chromemachines

Google on Tuesday announced a major set of updates to its Chrome OS, with a new version of the operating system, a new set of Samsung portable and desktop devices, and some new apps. The updates come about a year after the launch of Chrome OS, which has yet to generate any excitement with users or seize even a minimal slice of the market.

“We’ve heard from many of you who’ve enjoyed the speed, simplicity and security of your Chromebooks at home, at school or at work,” Google vice president Linus Upson writes in the Official Google Blog. “Today, we wanted to share some developments with you—new hardware, a major software update and many more robust apps—as we continue on our journey to make computers much better.”

Google’s hardware partner Samsung has released a new version of its Chromebook portable computer as well as the first Chrome OS-based desktop computer, a Mac mini-like unit called the Chromebox. The Samsung Series 5 Chromebooks come in both Wi-Fi and 3G/Wi-Fi versions like the previous generation, offer 12 inch screens, 4 GB of RAM, and 16 GB of solid state storage. Nothing special, but they do boot in about 7 seconds, according to Google, and resume instantly.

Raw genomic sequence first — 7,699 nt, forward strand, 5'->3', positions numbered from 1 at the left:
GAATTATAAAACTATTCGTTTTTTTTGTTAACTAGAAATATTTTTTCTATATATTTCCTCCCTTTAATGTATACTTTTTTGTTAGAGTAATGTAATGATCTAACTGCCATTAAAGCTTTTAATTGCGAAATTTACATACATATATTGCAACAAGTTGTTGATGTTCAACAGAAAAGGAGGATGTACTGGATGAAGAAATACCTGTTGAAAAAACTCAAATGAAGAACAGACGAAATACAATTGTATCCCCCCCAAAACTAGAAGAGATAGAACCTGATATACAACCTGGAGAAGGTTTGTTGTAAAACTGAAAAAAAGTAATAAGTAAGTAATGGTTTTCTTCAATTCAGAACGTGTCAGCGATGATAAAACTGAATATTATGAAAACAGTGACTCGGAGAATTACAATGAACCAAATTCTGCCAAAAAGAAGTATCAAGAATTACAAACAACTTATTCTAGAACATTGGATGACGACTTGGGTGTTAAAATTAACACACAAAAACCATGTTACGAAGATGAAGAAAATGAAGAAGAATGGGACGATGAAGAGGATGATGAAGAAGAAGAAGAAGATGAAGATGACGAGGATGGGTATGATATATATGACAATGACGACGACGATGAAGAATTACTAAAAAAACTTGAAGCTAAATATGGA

You can find the Chrome OS-based computers on Amazon.com and some other retailers, though availability can be very limited depending on where you are. The good news? They’re inexpensive: A basic Samsung Series 5 runs about $350, while the new Wi-Fi model is $450 and the 3G/Wi-Fi version is $550. The new Chromebox? Just $330.

Google hasn’t been ignoring Chrome OS over the past year, though it may feel like it sometimes. Chrome OS was recently updated with a new “app-centric” user interface that features a Windows 7-like taskbar. Google promises offline support for Google Docs and Google Drive in “the coming weeks.” And a Chrome Remote Desktop Beta lets you connect to your PC or Mac securely.

For businesses, Google is touting additional capabilities: Zero-touch deployment, hosted virtualization for Windows application compatibility, and simplified pricing (for education, too). Management and support is now a one-time cost of $150 per device for businesses and $30 per device for schools, and lasts for the supported life of the device.

Are these new devices worth it?  I don’t know: I still think Google should simply combine Android and Chrome OS into a single system. But the devices are cheap enough, that’s for sure.